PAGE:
The Key Element of “Remembering Death” in the Movement of Imam Al-Husayn (ʿa) as Reflected in the Words of  Ayatollah Makarem Shirazi

The Key Element of “Remembering Death” in the Movement of Imam Al-Husayn (ʿa) as Reflected in the Words of Ayatollah Makarem Shirazi

Various moments in the history of Karbala have shown us how we should live an honorable life and how we should die an honorable death. These are the same lessons which Imam al-Husayn(ʿa) taught the world at the Battlefield of Karbala on the Day of Ashura.‌

Remembering death and preparing oneself for it  is one of the best ways of self-discipline, moral training, and fighting against the desire to sin.  This practice will help people restrict their unbounded desires and it will give them a greater degree of wisdom.  This practice of remembering death and preparing oneself for it can be witnessed in many instances during the event of Ashura, as well as the events which preceded it. In this article, we will look in to the viewpoints of Ayatollah Makarem Shirazi in regards to this issue, particularly those aspects pertaining to the movement of Imam al-Husayn (ʿa).

Being Hereafter Centric as a Key Outcome of Remembering Death and Preparing Oneself for It

A key outcome of thinking about death and preparing oneself for it is that the individual will perpetually keep the hereafter in mind and they will look at this world as a temporary abode which will only last for a few short days. Such individuals look at this world as a place of fleeting pleasures and focus on the hereafter as the place of the final abode which is eternal. A person with such a worldview will struggle hard for the hereafter because they will understand the true reality of the hereafter in comparison with this material world.

There is a narration from Imam al-Husayn (ʿa) which helps us to understand the link between being hereafter centric and remembering death. It has been narrated that one of the companions of Imam al-Husayn (ʿa) by the name of Ḥanẓalah asked the Imam (ʿa): Should I not hurry towards the hereafter and j o i n my brothers (who have gone ahead of me)? The Imam (ʿa) said to him: Go towards an abode which is better than this world and all that it contains; go towards a realm which will never fade and become old.

Similarly, it has been narrated in the text Nafas al-Mahmūm, that when ʿAli al-Aṣghar was martyred, Imam al-Husayn (ʿa) said: Oh my soul! be patient in the face of all of these calamities. Oh Lord, you see what calamities we face in this transient world, so store our rewards for tolerating them for the hereafter.[1]  In yet another tradition it has been mentioned that Imam al-Husayn (ʿa) said: Oh Lord! Now that you have withheld victory from us in this world, store it for us for our hereafter and take revenge on those who wronged us.

Thinking About Death as a Key Element in Strengthening Courage

It is clear that smiling when one is faced with death is something which is only possible for those who greatly desire to meet their Lord.[2]  In the traditions, it has repeatedly been narrated that an intelligent and felicitous individual is one who remembers death often. Remembering death resolves many of the problems which we face…  When an individual remembers death, they feel relieved since death is something that everyone faces and there is no point in being upset about something which is a certainty.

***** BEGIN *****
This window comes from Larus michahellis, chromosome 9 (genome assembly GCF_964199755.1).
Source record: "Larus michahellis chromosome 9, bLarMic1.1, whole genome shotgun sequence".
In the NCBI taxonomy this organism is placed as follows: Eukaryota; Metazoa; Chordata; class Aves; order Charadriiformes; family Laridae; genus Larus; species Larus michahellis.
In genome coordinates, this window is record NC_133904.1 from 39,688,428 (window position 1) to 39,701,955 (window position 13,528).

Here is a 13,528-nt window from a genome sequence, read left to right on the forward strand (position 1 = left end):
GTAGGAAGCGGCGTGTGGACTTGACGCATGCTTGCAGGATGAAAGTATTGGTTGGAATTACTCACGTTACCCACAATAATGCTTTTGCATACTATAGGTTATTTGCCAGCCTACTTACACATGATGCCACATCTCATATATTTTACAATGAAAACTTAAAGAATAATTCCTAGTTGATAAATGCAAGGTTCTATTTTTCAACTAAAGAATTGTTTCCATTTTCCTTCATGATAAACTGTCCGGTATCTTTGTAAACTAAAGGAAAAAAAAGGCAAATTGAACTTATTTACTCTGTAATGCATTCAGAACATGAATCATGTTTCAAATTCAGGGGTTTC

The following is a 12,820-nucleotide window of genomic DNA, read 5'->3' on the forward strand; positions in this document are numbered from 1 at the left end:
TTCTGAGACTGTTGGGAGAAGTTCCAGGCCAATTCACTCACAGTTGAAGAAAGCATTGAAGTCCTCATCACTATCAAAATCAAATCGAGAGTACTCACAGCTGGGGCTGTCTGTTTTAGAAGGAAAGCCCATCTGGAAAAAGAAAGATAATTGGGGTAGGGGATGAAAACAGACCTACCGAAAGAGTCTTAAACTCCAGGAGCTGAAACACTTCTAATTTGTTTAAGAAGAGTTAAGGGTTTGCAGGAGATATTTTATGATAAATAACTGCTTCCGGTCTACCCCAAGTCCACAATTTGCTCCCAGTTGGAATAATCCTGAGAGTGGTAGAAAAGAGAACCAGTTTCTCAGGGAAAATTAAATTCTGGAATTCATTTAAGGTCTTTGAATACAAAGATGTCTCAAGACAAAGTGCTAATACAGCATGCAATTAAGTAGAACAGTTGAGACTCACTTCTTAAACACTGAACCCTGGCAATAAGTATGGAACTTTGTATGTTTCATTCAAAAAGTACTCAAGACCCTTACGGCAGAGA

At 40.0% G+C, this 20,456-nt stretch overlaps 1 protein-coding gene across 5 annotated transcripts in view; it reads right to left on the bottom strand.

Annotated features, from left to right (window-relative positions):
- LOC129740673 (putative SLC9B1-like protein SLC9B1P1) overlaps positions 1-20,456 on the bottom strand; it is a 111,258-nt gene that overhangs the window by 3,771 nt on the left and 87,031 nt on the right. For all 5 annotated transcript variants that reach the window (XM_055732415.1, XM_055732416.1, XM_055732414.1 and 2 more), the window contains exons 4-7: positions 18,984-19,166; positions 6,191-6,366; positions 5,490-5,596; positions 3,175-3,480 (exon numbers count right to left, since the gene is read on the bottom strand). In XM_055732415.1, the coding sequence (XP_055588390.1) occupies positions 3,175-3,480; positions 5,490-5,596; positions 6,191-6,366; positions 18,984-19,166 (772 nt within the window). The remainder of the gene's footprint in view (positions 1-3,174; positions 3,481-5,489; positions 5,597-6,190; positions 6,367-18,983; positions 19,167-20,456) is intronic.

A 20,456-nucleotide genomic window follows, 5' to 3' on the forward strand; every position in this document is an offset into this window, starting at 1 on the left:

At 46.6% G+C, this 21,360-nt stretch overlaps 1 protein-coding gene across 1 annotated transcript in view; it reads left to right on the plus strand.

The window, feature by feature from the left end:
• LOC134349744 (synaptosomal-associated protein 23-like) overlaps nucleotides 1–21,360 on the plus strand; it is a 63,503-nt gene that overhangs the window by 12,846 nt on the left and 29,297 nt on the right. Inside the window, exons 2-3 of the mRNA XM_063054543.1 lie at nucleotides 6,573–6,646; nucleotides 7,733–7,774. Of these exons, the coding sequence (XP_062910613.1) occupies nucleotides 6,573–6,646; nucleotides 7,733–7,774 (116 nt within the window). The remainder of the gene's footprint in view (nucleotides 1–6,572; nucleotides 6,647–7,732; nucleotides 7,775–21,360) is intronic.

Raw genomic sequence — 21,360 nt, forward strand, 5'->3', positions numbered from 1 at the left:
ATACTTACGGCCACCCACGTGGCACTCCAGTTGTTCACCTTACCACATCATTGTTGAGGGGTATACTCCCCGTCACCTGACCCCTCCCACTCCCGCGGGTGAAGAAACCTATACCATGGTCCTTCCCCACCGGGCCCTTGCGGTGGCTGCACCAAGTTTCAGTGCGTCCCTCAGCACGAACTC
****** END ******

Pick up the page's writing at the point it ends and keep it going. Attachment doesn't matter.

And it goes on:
Imam ʿAli ibn al-al-Husayn (ʿa) is narrated to have said the following in regards to this issue: When things became difficult for Imam al-Husayn (ʿa) on the day of Ashura, those who were with the Imam (ʿa) saw that in spite of the mortal dangers (which had caused the faces to be-come pale and the bodies to tremble), the Imam (ʿa) and his s e l e c t companions appeared very serene, and their bodies were completely calm, and their hearts were ever more certain. In those moments, some would say to the others: Look at them…they have no fear of death. At this time, the Imam (ʿa) said:[3] O’ ones of noble birth! be patient. Death is but a bridge which takes you from the difficulties towards the vast paradise and eternal blessings.

Embracing Martyrdom, the Result Remembering Death

Longing for martyrdom, which is a result of remembering death, is extremely intertwined with every moment of the movement of Imam al-Husayn (ʿa). One of the amazing results of remembering the fact that everyone will someday die is that it makes one realize how great a pity it is that one should die bedridden from an illness when they can die willingly in the way of Allah (swt) while covered in their blood! Such an individual will j o i n the ranks of the martyrs and this is truly a worthy rank and status.  Furthermore, this issue shows us why the Imam (ʿa) embraced martyrdom with great eagerness and he saw it as a lofty honor, for there is no greater honor than dying in the way of Allah (swt). This was also why he feared nothing, not even death, and one who does not fear death (and is in fact eager for it), will not fear anything else in this world. The martyrdom of such a person will also inspire the entire mankind all throughout history.

The Imam (ʿa) is narrated to have said the following in this regard: “If the bodies were created for death, then martyrdom under the blows of the sword in the way of God is best…  In such circumstances, it is obligatory for the believer to be eager in meeting with his Lord (through martyrdom). Certainly, I see death (in the way of the truth) as nothing but felicity while living alongside the oppressors is nothing but disgrace and abjectness”.[4]   It is interesting to note that when the situation would become more difficult for Imam al-Husayn (ʿa) and his companions, their faces would show signs of light and ease. Even the elderly were seen smiling on the morning of Ashura. When they were asked about this, they replied: (We are happy) because in a few hours we are going to be martyred!